Trees For The Forest – John Divola

“Trees for the Forest,” Installation View

“Vandalism Series,” 1974, Vintage gelatin silver print, 7 x 7 inches

“Dogs Chasing my car in the Desert,” 1996-2001, Gelatin silver paper, 15.5 x 23 inches

“Zuma” Series, 1977-2006, Archival pigment print on rag paper, 21 x 26 inches

“As Far As I Can Get, Running” Series, 1996, Archival pigment print on rag paper, 60 x 40 inches

“Dark Star” Series, 2008, Archival pigment on rag paper, 40 x 50 inches

“San Fernando Valley” Series, 1971-1973, Vintage gelatin silver print, 6 x 9 inches

“San Fernando Valley” Series, 1971-1973, Vintage gelatin silver print, 6 x 9 inches

John Divola

Trees for the Forest

Wallspace Gallery, NY

May 6 – June 18, 2011

“The works on view span the last four decades, and provide an expansive yet necessarily incomplete picture of John Divola’s practice – a canny yet understated  blend of documentary photography, conceptual art, performance and installation. The collection of works begins in 1971 with Divola’s images of women watering their lawns in the San Fernando Valley, and includes his landmark Vandalism and Zuma series from the same decade. While the San Fernando Valley work assumes a more deadpan, observational approach to image making, Divola’s Vandalism and Zuma Series invoke a theatrical tension that blurs the lines between authorship and documentation, sharing “a tradition with artists such as Bruce Nauman, whose photographs are considered to be performance or sculpture, and Robert Smithson, who used photography to investigate the built environment.”1 In these images, vacant, vandalized sites become the stage for Divola’s own observation, documentation, and artistic interventions: walls are spray painted, found piles of detritus become sculptures, and the site itself is a work in situ.

The sway between a structured, observational approach to image making and the free-form, improvisational gestures of his interventions is very much at the crux of Divola’s practice and can be traced from his earliest foundational work of the 1970’s to more recent bodies of work such as Dogs Chasing My Car in the Desert (1996-2001), where Divola documents the dogs that chased his car while working in the Southern California desert; As Far as I Could Get (1996/1997), where Divola sets up a camera and runs away from it during a given exposure; and Dark Star (2008), where his melding of intervention and observation continues to be in the foreground in large-format, color work made during the last decade.”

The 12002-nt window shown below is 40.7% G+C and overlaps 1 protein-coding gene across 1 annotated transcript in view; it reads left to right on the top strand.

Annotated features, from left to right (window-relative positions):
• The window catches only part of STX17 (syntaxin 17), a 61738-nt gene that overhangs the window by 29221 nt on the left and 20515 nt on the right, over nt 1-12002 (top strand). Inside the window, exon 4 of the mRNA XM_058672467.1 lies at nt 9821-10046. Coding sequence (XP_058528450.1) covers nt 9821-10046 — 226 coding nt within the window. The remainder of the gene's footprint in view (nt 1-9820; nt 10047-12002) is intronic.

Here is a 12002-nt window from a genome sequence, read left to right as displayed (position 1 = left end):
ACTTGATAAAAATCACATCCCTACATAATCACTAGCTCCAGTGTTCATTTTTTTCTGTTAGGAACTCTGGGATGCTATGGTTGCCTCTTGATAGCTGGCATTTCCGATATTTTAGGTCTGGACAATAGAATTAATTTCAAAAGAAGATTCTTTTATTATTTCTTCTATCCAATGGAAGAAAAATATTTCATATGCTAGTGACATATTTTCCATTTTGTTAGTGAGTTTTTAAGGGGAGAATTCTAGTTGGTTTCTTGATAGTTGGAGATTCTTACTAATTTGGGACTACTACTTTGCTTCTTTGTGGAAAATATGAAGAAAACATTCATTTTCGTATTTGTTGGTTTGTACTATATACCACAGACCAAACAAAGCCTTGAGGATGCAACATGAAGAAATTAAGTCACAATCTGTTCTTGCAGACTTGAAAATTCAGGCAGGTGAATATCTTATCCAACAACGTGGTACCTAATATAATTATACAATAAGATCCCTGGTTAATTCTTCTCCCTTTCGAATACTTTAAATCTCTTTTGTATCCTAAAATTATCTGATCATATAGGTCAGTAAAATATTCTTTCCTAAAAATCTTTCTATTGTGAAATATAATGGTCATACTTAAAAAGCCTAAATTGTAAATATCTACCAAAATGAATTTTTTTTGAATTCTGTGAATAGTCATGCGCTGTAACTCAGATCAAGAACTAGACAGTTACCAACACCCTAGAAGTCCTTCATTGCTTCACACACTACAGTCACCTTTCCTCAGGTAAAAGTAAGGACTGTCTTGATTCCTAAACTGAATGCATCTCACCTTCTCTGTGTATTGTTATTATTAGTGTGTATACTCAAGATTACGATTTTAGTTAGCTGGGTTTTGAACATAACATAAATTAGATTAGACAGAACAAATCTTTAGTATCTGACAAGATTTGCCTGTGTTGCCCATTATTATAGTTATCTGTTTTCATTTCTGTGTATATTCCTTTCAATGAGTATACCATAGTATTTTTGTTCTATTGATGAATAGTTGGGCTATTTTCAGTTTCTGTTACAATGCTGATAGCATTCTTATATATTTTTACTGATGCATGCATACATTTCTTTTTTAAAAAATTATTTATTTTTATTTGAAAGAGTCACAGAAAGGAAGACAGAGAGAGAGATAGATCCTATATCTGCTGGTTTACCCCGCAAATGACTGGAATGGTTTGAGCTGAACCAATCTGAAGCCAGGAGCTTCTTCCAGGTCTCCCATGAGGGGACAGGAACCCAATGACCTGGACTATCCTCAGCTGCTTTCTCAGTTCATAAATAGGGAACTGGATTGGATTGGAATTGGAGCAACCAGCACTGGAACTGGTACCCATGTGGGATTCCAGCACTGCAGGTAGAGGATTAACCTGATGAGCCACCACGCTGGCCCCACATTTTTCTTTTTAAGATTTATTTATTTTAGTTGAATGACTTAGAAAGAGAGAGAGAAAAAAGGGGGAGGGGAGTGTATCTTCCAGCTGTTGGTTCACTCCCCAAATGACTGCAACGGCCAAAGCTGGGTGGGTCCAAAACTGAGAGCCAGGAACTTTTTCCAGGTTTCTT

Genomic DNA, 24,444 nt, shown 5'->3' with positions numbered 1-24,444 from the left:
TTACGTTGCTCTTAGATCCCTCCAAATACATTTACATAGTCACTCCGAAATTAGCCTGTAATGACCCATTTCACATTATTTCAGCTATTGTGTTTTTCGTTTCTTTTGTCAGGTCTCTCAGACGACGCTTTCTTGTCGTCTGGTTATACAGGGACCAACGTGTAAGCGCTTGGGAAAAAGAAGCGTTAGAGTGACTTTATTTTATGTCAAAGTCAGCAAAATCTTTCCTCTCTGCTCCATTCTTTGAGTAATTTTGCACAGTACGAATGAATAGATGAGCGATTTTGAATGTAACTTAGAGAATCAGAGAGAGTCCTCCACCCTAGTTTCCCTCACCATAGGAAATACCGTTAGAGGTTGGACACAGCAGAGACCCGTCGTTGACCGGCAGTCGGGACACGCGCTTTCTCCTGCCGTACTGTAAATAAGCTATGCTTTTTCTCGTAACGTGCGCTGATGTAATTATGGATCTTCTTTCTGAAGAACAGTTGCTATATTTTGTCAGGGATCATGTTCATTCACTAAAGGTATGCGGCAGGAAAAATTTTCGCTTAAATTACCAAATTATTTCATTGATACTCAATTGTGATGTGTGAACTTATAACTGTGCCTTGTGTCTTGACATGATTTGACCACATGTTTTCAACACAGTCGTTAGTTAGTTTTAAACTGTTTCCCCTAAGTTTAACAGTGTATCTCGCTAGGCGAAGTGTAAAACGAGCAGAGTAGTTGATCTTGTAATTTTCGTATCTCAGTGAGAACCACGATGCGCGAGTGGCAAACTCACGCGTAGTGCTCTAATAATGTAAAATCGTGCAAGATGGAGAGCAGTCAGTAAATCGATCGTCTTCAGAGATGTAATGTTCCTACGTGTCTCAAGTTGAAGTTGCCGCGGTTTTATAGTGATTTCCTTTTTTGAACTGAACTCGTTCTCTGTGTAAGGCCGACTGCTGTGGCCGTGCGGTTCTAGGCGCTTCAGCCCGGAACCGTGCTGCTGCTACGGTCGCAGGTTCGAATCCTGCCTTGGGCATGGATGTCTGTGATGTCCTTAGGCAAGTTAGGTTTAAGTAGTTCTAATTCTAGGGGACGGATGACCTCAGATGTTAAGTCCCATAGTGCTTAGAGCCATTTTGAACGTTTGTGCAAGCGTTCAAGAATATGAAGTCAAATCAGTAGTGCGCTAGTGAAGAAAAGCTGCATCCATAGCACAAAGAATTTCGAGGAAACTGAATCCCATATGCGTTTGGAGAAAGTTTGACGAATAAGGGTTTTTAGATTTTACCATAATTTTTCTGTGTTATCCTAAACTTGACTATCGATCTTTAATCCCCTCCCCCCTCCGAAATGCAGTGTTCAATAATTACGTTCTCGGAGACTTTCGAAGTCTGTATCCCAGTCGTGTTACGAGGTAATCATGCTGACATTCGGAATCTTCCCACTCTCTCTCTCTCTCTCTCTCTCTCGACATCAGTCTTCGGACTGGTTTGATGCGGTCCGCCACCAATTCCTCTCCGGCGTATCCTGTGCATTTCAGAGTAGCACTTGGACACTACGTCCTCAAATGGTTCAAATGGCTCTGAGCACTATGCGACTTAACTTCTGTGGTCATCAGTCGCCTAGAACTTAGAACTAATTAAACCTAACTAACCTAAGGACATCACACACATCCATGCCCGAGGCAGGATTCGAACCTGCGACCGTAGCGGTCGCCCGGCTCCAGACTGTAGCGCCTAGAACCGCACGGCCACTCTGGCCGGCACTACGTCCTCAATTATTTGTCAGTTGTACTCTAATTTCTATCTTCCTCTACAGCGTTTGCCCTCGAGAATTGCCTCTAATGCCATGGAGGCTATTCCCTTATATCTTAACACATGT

John Divola (b. 1949, Los Angeles) received a MFA from the University of California, Los Angeles in 1974. Since 1975 he has taught photography and art at numerous institutions including California Institute of the Arts (1978-1988), and since 1988 he has been Professor of Art at the University of California, Riverside. Divola’s work has been featured in more than sixty solo and 200 group exhibitions in the United States and abroad, including “Mirrors and Windows,” The Museum of Modern Art, New York, New York, 1978; “1981 Biennial Exhibition,” Whitney Museum of American Art, New York, New York, 1981; “Made in California: Art, Image, and Identity 1900-2000, Los Angeles County Museum of Art, 2000; and “Los Angeles 1955-85,” Centre Pompidou, Paris, 2006. Forthcoming exhibitions include Under the Big Black Sun: California Art 1974-81 at the Museum of Contemporary Art, Los Angeles in October, organized by Chief Curator Paul Schimmel as part of the Getty Foundation’s Pacific Standard Time: Art in L.A 1945-1980; a solo exhibition of the entire Vandalism series will be held at LAXART in Los Angeles at the same time. Divola is the recipient of a Guggenheim Fellowship, four National Endowment for the Arts Fellowships, and a California Arts Council Individual Artist Grant, among other awards.

1 Tumlir, Jan. “John Divola: Three Acts,” 144 pages, New York: Aperture, 2006.

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